Marcin Klocek: Down in Hong Kong

DIn this densely urbanized city of skyscrapers, where a 100 m tall building is called “midrise” people often need to look high up to see a patch of sky. Therefore, quite understandably, they rarely look down, below their 1,6m eyesight level while going, or rather running about their daily businesses. This lower or pavement level Hong Kong is however no less interesting than the glittering skyscrapers of Central, breathtaking skyline of Hong Kong Island seen from Tshimsatsui or beautiful, natural vistas of see and sky meeting among the scattered islands, which can be admired from the base of the Giant Buddha on Lantau. Sometimes maybe even more interesting and certainly – much less known. It is very down to earth, both in literal and metaphorical sense. One could even say that this low, street level reveals a true nature of Hong Kong. It may be debatable as Hong Kong is defined both by what is down and up, however what you can see “down” is very true and honest, natural, not “designed” and therefore for me a value in itself, even if it is rarely “beautiful” in classical sense

When I came to Hong Kong, I made to myself a solemn promise to carry my SLR camera with me always and everywhere just in case there may be this one in a 100 years chance of getting a shot, which would win me a Pulitzer Prize or World Press Photo award. Or be printed on the cover of National Geographic. Or something like this… For some time I tried to fulfill this promise, but could not manage for long. Carrying a heavy bag with a camera body, several lenses and many rolls of films (yes, I still used a film camera during my early years in Hong Kong) was not something what was reasonable to do every day on the same well-known way to my architectural office. And waiting 100 years for this unique occasion began to seem a bit long. Obviously, I did have my camera when travelling or trekking around Hong Kong on weekends or holidays. Those trips, however were always planned to reach some “destination”, even if remote and not often visited – a beautiful summit, nice beach, old temple or a toilet made entirely of gold (seriously). In short – a place which without doubt had been photographed before for better or worse, but for sure many times. A place, which I CHOSE to visit.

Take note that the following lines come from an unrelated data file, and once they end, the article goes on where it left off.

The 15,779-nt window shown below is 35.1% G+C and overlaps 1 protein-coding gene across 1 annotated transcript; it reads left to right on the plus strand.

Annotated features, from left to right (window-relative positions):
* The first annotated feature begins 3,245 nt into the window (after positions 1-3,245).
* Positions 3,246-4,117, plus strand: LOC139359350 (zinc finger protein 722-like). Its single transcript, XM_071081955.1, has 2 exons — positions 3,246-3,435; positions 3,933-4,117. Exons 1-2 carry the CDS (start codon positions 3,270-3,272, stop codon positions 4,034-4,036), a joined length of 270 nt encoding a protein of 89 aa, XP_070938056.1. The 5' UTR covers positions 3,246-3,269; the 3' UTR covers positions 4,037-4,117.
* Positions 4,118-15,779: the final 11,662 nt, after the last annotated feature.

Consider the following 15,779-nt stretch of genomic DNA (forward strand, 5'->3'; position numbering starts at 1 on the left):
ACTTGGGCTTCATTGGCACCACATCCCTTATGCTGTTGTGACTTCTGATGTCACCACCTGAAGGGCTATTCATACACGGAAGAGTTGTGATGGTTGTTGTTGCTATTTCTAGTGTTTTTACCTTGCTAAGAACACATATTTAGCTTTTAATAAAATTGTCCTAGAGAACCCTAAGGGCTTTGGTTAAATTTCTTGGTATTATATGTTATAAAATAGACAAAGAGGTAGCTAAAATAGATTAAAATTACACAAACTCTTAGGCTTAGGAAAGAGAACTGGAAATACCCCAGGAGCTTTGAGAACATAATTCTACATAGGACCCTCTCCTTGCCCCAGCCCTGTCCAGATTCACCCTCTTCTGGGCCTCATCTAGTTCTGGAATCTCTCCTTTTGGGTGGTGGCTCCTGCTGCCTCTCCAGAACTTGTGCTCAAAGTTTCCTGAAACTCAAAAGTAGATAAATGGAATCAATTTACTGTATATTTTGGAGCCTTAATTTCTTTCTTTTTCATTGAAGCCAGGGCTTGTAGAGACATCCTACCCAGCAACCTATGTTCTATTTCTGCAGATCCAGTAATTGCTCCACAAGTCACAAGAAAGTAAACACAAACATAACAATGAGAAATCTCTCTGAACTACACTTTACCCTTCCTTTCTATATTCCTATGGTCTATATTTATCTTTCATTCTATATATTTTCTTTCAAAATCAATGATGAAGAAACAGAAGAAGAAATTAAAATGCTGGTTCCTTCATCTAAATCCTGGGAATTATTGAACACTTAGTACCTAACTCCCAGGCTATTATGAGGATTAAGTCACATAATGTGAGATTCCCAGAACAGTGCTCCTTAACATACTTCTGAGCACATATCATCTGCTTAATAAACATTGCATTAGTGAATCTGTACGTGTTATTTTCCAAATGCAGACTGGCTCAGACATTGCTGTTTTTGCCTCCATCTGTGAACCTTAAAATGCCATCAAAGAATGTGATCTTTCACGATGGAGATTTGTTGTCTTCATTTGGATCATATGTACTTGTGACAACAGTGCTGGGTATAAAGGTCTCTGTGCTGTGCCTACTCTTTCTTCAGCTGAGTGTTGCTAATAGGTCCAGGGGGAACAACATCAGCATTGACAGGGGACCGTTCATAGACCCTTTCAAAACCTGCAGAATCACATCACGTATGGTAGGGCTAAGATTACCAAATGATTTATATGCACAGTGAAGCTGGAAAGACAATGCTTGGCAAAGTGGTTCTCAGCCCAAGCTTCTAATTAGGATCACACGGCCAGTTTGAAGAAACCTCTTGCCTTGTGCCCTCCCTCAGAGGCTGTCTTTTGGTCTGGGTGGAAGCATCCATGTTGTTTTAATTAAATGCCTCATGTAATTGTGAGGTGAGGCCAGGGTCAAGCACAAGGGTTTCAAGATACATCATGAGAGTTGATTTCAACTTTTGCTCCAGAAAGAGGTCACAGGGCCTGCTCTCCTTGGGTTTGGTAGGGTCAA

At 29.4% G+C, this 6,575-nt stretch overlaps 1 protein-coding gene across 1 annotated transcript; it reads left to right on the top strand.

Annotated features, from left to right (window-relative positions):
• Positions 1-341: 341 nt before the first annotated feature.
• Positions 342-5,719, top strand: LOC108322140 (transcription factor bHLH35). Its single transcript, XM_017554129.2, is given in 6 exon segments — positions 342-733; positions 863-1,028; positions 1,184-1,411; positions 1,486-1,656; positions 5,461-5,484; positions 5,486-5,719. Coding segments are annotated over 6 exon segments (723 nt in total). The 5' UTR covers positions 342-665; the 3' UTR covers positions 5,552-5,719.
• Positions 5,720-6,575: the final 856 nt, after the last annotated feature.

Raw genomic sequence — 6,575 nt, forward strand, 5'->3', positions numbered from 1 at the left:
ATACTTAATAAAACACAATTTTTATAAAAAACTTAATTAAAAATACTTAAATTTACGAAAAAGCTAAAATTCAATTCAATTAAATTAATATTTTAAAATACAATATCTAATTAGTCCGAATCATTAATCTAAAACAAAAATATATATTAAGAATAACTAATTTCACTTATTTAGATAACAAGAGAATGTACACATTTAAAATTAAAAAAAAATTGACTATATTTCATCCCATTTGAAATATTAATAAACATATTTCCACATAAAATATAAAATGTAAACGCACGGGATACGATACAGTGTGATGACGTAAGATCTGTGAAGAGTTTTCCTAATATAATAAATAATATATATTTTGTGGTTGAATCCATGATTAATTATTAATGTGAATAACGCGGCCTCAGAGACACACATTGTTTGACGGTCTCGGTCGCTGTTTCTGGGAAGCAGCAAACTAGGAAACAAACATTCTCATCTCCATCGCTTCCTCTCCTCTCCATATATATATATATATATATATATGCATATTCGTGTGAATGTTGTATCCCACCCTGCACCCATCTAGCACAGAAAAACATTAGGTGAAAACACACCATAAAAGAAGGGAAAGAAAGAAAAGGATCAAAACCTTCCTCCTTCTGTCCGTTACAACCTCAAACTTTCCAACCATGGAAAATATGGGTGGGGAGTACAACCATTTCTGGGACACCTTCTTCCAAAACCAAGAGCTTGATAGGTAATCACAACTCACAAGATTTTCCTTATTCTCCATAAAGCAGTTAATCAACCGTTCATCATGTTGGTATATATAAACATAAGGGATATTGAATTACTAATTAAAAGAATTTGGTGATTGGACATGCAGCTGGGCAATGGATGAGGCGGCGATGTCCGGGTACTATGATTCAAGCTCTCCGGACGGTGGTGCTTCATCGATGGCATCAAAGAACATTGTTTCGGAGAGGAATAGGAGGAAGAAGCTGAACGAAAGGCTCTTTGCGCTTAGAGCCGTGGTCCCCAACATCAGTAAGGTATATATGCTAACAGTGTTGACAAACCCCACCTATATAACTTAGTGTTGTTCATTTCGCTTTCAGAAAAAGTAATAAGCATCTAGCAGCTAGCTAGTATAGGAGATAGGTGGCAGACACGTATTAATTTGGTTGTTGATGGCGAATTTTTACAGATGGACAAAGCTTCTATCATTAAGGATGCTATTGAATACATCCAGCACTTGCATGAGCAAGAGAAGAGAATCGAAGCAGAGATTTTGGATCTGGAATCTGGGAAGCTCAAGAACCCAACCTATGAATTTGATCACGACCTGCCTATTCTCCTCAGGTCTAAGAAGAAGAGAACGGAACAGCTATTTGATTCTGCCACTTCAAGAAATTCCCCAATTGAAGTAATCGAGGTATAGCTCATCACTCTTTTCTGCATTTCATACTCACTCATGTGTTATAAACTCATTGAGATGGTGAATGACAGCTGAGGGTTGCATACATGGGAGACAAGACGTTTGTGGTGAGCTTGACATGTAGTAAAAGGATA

Then suddenly, almost before I noticed, this initial idea of having a camera ALWAYS with me materialized automatically with sophisticated smartphones being equipped with cameras of higher and higher resolutions. Finally, it meant that I will not lose my 1 in 100 years shot (if it ever happens), but also that while waiting for it I will be able to get snapshots of whatever catches my attention anywhere and anytime. And what often caught my attention were vistas or compositions popping up unexpectedly in places looking ordinarily for the first glimpse but revealing its second nature when looked at more carefully or from unconventional angle, from pavement level or from above.  Places, which in a way – CHOSE ME. 

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